ATHENS, Greece — A prosecutor heading a yearlong investigation into Greece's extreme right Golden Dawn party recommended Thursday that its leader, 17 other lawmakers, and dozens of party officials and supporters stand trial on a range of charges, including running a criminal organization and murder.
In a 700-page report, seen by the Associated Press, prosecutor Isidoros Doyiakos describes Golden Dawn as a staunchly hierarchical organization that aimed "to propagate and impose its political beliefs and theories through violence."
The party, founded in the mid-1980s as a fringe Neo-Nazi group, saw a huge increase in support since the start of Greece's financial crisis five years ago and won 18 seats in the 300-member parliament in 2012 elections.
Doyiakos wrote that Golden Dawn's ideology was of "no criminal interest" but argued that it organized assault squads "armed with bats iron bars, brass knuckles, and knives" to carry out frequent attacks against immigrants and left-wing activists.
The report, based largely on testimony from a protected witnesses and material from computer hard drives seized in multiple police raids, is the most damaging to the party since a crackdown was launched by judicial authorities last year.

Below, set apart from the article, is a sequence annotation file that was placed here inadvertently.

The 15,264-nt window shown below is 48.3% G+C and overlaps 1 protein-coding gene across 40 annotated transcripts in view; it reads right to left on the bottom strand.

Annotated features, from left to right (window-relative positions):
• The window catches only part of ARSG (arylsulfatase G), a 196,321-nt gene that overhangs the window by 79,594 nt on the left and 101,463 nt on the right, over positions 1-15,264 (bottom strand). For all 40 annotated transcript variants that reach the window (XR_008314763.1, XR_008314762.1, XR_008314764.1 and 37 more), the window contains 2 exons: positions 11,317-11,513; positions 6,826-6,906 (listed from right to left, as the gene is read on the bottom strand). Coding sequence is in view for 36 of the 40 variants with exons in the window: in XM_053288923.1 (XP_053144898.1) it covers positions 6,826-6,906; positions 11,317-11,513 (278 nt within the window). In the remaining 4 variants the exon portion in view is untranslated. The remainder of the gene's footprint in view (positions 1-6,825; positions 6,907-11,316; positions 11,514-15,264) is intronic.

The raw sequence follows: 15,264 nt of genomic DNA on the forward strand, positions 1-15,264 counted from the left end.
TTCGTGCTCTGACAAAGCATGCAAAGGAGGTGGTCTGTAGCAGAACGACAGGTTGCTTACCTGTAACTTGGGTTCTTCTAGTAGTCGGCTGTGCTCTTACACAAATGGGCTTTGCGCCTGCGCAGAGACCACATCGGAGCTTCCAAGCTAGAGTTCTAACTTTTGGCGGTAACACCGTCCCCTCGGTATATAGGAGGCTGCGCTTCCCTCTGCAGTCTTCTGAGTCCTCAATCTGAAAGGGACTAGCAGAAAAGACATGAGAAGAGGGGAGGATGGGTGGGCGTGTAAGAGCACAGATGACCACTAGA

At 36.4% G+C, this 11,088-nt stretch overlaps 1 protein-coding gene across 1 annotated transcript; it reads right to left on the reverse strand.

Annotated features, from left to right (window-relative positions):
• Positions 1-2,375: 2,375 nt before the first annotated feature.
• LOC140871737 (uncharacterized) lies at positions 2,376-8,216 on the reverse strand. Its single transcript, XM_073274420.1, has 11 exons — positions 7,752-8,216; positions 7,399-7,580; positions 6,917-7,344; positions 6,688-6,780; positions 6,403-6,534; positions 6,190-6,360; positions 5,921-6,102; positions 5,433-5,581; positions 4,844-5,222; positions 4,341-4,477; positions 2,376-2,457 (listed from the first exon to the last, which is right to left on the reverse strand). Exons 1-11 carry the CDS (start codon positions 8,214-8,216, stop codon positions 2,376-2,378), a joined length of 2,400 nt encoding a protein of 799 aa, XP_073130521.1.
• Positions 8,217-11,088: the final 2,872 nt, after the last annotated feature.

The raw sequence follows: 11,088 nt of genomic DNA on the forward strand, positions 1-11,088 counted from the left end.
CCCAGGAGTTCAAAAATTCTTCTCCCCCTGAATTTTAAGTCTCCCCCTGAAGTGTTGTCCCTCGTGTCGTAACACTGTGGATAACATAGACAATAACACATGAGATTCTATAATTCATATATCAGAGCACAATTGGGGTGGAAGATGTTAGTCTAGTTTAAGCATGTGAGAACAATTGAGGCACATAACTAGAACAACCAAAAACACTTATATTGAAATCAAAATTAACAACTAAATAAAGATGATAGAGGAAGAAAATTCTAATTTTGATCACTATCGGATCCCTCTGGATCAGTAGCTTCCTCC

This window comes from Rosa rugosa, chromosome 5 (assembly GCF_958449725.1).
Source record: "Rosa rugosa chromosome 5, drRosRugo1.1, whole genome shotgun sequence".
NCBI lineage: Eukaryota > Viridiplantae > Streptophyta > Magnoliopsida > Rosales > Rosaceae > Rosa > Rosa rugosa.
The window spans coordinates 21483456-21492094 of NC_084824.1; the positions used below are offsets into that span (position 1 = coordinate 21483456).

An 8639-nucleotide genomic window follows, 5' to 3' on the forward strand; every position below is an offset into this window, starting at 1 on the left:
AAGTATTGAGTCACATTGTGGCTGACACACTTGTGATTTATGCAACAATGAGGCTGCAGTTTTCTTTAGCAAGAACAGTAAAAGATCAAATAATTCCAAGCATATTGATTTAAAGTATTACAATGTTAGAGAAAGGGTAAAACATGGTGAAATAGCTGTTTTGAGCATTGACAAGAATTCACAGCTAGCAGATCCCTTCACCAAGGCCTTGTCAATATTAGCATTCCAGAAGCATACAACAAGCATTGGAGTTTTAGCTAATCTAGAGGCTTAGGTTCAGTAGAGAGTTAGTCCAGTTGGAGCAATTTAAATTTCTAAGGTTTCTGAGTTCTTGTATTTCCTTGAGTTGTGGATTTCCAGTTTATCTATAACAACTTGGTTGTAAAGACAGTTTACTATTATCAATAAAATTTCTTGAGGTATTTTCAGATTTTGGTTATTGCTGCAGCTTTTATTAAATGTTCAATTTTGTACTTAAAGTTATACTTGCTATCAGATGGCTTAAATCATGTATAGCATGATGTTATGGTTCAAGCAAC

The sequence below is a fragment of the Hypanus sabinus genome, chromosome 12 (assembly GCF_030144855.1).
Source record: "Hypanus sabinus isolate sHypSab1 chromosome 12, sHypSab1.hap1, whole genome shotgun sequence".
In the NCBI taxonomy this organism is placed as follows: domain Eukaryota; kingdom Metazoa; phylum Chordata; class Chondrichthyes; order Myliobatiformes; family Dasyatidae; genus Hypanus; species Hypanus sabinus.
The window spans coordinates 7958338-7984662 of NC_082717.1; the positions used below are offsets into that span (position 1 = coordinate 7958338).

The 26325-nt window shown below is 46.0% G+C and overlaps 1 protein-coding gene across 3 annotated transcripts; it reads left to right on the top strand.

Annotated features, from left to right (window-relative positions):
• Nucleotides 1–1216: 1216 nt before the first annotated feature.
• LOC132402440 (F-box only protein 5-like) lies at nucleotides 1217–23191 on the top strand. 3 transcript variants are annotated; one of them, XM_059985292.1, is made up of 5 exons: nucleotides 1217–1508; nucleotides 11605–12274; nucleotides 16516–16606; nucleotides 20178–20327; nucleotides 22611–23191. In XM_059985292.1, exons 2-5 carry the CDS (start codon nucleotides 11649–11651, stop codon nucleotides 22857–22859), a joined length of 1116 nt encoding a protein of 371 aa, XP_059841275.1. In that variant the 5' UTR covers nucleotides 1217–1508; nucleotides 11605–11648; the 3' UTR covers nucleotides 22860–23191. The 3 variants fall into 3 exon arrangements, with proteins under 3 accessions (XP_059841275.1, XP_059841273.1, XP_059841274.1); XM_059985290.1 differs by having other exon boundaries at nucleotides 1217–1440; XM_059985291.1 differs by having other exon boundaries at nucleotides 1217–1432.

The investigation was launched after an alleged Golden Dawn volunteer was arrested for the murder of a left-wing rap singer, Pavlos Fyssas, in a knife attack.
Party leader Nikos Michaloliakos and eight other lawmakers are currently in jailed for pre-trial detention, while the others regularly attend parliamentary sessions.
A panel of judges is expected to issue final indictments next month. If it upholds Doyiakos' recommendations, the lawmakers face a maximum 20-year prison sentence if convicted.
Speaking from prison in Athens late Thursday, party spokesman Ilias Kasidiaris described the report as "laughable" and politically motivated by the conservative government seeking to regain votes lost to the far right.
"There are 700 pages and not one with any real evidence," he said. "Obviously the government is panicking."
AP writer Derek Gatopoulos contributed
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